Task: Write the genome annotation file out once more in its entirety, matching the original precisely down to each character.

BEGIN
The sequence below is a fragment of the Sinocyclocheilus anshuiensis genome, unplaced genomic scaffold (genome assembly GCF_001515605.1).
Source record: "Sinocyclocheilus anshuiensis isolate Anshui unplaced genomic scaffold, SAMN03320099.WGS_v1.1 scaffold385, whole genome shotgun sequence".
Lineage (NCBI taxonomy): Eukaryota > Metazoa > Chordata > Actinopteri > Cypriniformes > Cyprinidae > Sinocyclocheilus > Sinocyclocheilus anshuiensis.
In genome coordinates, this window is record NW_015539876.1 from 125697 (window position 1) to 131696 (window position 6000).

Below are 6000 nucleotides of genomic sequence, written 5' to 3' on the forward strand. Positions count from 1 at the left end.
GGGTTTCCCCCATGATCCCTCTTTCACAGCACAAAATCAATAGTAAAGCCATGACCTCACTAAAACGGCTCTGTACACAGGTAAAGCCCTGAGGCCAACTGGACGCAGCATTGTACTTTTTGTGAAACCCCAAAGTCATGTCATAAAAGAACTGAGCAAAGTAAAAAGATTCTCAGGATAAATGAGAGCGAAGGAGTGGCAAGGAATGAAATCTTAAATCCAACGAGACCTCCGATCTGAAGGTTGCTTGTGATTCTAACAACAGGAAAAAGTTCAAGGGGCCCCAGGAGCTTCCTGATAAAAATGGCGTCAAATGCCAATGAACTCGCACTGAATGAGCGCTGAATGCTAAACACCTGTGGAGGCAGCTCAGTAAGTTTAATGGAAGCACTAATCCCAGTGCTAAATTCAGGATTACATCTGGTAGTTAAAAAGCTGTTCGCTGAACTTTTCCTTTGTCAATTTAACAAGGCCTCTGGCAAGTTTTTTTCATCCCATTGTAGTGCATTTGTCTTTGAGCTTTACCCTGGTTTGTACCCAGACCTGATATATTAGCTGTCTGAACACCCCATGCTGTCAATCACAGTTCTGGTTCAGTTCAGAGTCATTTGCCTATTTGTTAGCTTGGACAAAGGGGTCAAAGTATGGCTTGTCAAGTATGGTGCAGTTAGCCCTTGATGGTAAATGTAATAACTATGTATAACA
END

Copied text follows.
The sequence below is a fragment of the Sinocyclocheilus anshuiensis genome, unplaced genomic scaffold (genome assembly GCF_001515605.1).
Source record: "Sinocyclocheilus anshuiensis isolate Anshui unplaced genomic scaffold, SAMN03320099.WGS_v1.1 scaffold385, whole genome shotgun sequence".
Lineage (NCBI taxonomy): Eukaryota > Metazoa > Chordata > Actinopteri > Cypriniformes > Cyprinidae > Sinocyclocheilus > Sinocyclocheilus anshuiensis.
In genome coordinates, this window is record NW_015539876.1 from 125697 (window position 1) to 131696 (window position 6000).

Below are 6000 nucleotides of genomic sequence, written 5' to 3' on the forward strand. Positions count from 1 at the left end.
GGGTTTCCCCCATGATCCCTCTTTCACAGCACAAAATCAATAGTAAAGCCATGACCTCACTAAAACGGCTCTGTACACAGGTAAAGCCCTGAGGCCAACTGGACGCAGCATTGTACTTTTTGTGAAACCCCAAAGTCATGTCATAAAAGAACTGAGCAAAGTAAAAAGATTCTCAGGATAAATGAGAGCGAAGGAGTGGCAAGGAATGAAATCTTAAATCCAACGAGACCTCCGATCTGAAGGTTGCTTGTGATTCTAACAACAGGAAAAAGTTCAAGGGGCCCCAGGAGCTTCCTGATAAAAATGGCGTCAAATGCCAATGAACTCGCACTGAATGAGCGCTGAATGCTAAACACCTGTGGAGGCAGCTCAGTAAGTTTAATGGAAGCACTAATCCCAGTGCTAAATTCAGGATTACATCTGGTAGTTAAAAAGCTGTTCGCTGAACTTTTCCTTTGTCAATTTAACAAGGCCTCTGGCAAGTTTTTTTCATCCCATTGTAGTGCATTTGTCTTTGAGCTTTACCCTGGTTTGTACCCAGACCTGATATATTAGCTGTCTGAACACCCCATGCTGTCAATCACAGTTCTGGTTCAGTTCAGAGTCATTTGCCTATTTGTTAGCTTGGACAAAGGGGTCAAAGTATGGCTTGTCAAGTATGGTGCAGTTAGCCCTTGATGGTAAATGTAATAACTATGTATAACA